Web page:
“And it’s also good for you, I think. You’ve had to rebuild from nothing. If the structure of the Mages’ College had been written down before Razul, you wouldn’t be in that position. Now someone else won’t need to be in the position of rebuilding from nothing, some other mage down the line. That’s what we’re trying to do, right? Leave something behind for Qasala that will outlast us, that’ll keep anyone else from having to do what we’re doing now.”
She took a breath in the silence that followed. Everyone was staring at her – though Mirzah gave her a thumbs-up and a fierce grin – and her knees were shaking, like she’d just been in a fight or had a close escape from the guards. But, finally, Kiyaa said, “That does make sense, when put that way. Zann, Ikata, what say you?”
Zann nodded immediately – Ikata waited a few moments, but nodded once, slightly. Jazan said, “It shall be done. Kiyaa, you, Zann, and Ikata should draft the proposal for the Mages’ College part of the document. I believe that would be suitable. Let us know when you are ready for it to be presented. Are there any other opinions on the matter? Lord Onas, you seem to wish to say something.”
Lord Onas had turned an interesting shade of purple, and it was all that Nabile could do to keep herself from bursting out laughing. But he merely shook his head, and Jazan asked, “Anyone else? No? Then the matter is closed. Does anyone else have anything to propose?”
As the conversation moved on, Lord Sarikash gave Nabile a very slight nod of appreciation. Farouli and Zara both smiled at her. Nabile smiled back at them, and she felt almost light-headed as she took her seat again.
Nabile did her best to focus on the discussion that followed in the rest of the meeting, but she was thinking about what she’d said – half of it seemed to have passed in a blur. It almost made her laugh a little – no Sakhmeti street thief would have ever called her a coward, and yet a few words to a roomful of nobles had her exhausted and giddy.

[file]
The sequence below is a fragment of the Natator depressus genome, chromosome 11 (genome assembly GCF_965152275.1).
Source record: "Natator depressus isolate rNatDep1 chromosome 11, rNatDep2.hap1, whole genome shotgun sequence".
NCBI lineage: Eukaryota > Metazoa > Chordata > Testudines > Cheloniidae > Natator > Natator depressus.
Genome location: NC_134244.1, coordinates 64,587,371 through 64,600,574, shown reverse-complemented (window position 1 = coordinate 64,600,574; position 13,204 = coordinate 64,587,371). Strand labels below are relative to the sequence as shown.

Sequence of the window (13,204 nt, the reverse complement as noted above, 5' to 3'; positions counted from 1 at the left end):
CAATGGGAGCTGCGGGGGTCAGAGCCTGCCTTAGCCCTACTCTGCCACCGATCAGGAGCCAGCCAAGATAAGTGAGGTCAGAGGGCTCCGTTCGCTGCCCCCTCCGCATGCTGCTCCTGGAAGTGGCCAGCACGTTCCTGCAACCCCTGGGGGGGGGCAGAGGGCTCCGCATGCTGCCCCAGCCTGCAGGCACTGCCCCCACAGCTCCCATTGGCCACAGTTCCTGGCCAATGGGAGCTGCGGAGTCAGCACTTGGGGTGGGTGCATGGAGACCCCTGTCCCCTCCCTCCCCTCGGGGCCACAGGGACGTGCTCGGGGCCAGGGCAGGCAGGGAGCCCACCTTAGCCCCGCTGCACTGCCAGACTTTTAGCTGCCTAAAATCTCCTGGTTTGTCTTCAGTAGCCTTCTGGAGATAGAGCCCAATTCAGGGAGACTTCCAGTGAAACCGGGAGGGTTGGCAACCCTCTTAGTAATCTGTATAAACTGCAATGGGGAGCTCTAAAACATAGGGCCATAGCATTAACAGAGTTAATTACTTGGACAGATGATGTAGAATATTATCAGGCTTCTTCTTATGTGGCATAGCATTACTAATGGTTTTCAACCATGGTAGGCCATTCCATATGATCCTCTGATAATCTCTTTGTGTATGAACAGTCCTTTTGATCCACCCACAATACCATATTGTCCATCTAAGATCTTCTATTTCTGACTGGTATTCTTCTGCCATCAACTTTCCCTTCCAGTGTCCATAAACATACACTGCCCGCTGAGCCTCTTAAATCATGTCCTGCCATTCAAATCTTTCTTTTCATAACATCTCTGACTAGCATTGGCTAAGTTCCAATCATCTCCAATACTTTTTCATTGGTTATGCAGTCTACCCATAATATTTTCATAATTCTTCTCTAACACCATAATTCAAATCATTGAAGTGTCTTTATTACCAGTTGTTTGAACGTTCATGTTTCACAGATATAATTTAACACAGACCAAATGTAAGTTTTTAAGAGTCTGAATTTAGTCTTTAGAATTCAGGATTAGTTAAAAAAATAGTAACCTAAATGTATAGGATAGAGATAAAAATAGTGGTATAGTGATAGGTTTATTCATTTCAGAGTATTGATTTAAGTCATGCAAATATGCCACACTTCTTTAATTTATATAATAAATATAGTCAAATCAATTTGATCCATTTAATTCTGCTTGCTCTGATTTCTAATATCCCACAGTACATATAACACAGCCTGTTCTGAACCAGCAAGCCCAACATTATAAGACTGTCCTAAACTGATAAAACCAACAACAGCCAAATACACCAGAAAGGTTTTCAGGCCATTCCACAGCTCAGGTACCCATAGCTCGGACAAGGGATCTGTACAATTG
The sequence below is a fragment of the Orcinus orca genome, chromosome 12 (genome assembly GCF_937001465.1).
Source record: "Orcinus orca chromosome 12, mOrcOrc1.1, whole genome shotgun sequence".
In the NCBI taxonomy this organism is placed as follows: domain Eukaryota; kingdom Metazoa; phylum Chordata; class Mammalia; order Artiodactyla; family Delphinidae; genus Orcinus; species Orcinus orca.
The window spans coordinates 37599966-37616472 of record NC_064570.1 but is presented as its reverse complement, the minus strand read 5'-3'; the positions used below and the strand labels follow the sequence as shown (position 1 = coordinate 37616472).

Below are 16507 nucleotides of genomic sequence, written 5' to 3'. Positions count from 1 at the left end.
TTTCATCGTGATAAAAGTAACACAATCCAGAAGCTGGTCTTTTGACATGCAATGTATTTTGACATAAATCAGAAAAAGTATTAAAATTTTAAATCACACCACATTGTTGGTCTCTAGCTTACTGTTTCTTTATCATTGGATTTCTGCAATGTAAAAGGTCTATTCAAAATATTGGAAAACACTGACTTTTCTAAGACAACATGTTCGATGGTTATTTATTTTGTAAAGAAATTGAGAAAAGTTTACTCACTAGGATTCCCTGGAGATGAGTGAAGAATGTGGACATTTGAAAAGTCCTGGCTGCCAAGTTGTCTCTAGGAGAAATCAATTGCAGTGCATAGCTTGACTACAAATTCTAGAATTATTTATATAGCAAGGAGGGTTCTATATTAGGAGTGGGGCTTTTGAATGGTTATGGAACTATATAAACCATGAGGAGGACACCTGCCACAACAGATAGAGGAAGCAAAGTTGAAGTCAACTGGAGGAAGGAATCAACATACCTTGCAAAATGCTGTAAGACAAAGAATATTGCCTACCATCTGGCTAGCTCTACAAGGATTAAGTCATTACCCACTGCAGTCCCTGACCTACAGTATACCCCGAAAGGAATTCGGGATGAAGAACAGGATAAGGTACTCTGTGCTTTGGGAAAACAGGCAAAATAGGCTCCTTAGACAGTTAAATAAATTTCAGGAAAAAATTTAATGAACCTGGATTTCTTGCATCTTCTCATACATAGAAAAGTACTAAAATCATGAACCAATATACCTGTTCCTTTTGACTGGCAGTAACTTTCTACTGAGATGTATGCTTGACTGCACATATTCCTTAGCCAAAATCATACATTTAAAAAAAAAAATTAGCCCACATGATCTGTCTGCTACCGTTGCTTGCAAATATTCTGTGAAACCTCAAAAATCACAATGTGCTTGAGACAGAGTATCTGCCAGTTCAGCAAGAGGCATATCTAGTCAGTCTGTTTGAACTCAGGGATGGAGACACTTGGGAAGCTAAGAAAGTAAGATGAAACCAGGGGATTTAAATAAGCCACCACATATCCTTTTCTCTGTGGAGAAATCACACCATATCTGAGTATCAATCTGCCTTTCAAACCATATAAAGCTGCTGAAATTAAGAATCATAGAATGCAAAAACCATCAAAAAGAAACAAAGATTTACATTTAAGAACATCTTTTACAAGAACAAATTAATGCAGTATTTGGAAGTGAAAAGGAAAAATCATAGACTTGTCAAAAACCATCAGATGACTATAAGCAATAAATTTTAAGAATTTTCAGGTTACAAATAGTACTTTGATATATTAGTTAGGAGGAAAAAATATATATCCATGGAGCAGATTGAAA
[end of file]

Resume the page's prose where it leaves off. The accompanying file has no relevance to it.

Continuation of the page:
But she’d done it. She’d stood up and spoken and people had listened. It felt good. It felt…
Nabile and Jazan went back to the palace wall later that afternoon. Once they were seated atop it, Jazan laughed a little. “You don’t do anything halfway, do you?”
Nabile said, “Well, I thought he was right, and he just could have used some tact in the initial delivery.” She couldn’t get too indignant, though – she was tired, and the heat of the afternoon sun made her feel relaxed and lazy.
Jazan snorted. “That’s one way to put it. But I think you were right to support him, and right to frame it the way you did – as protecting the Mages’ College, rather than giving the king control over them.” He smiled at her. “You did well, my dear.”
She smiled back. “Thanks.”
They were silent a while, looking down at the late-afternoon bustle of the city as people ventured out again after the worst heat of the day. Jazan said softly, “Two hundred years, we dwelt in the darkness. But now – look, Nabile. The city is alive again, and the sun shines once more. Look at all the people. Look at the life down there.”
He added, “I think too many of us forget why we do what we do – we see the work and the alliances and the plans as ends in themselves, instead of at the service of all those people living their lives out there. But I don’t think you’ll forget that. You don’t want power – you just want to help.”
Nabile looked down at her feet, pleased by the compliment. “You do, too.”
He nodded, but said, “I was born to this, though, raised for this. You were not – you came here freely.”
She pointed out to him, trying to lighten the mood, “And because I found out there was such a thing as three meals a day.”
He smiled. “That, too.” He took her hand. “Come, Scarab queen – that third meal you’re so fond of awaits us both. And I may need assistance again in getting down from here.”
She couldn’t help but laugh. “I’ll go first then.”
Scarab queen. She liked that he’d called her that – it seemed to mean that this new life didn’t have to be a complete change from what she’d been before – that she could be Nabile the Scarab, wanted for numerous counts of petty theft, and Queen Nabile of Qasala all at the same time. She could learn how to live in this new world of her queenship and thrive here, without becoming a person that Tomos and the others would laugh themselves silly at.
And she smiled broadly as she began to climb back down the wall.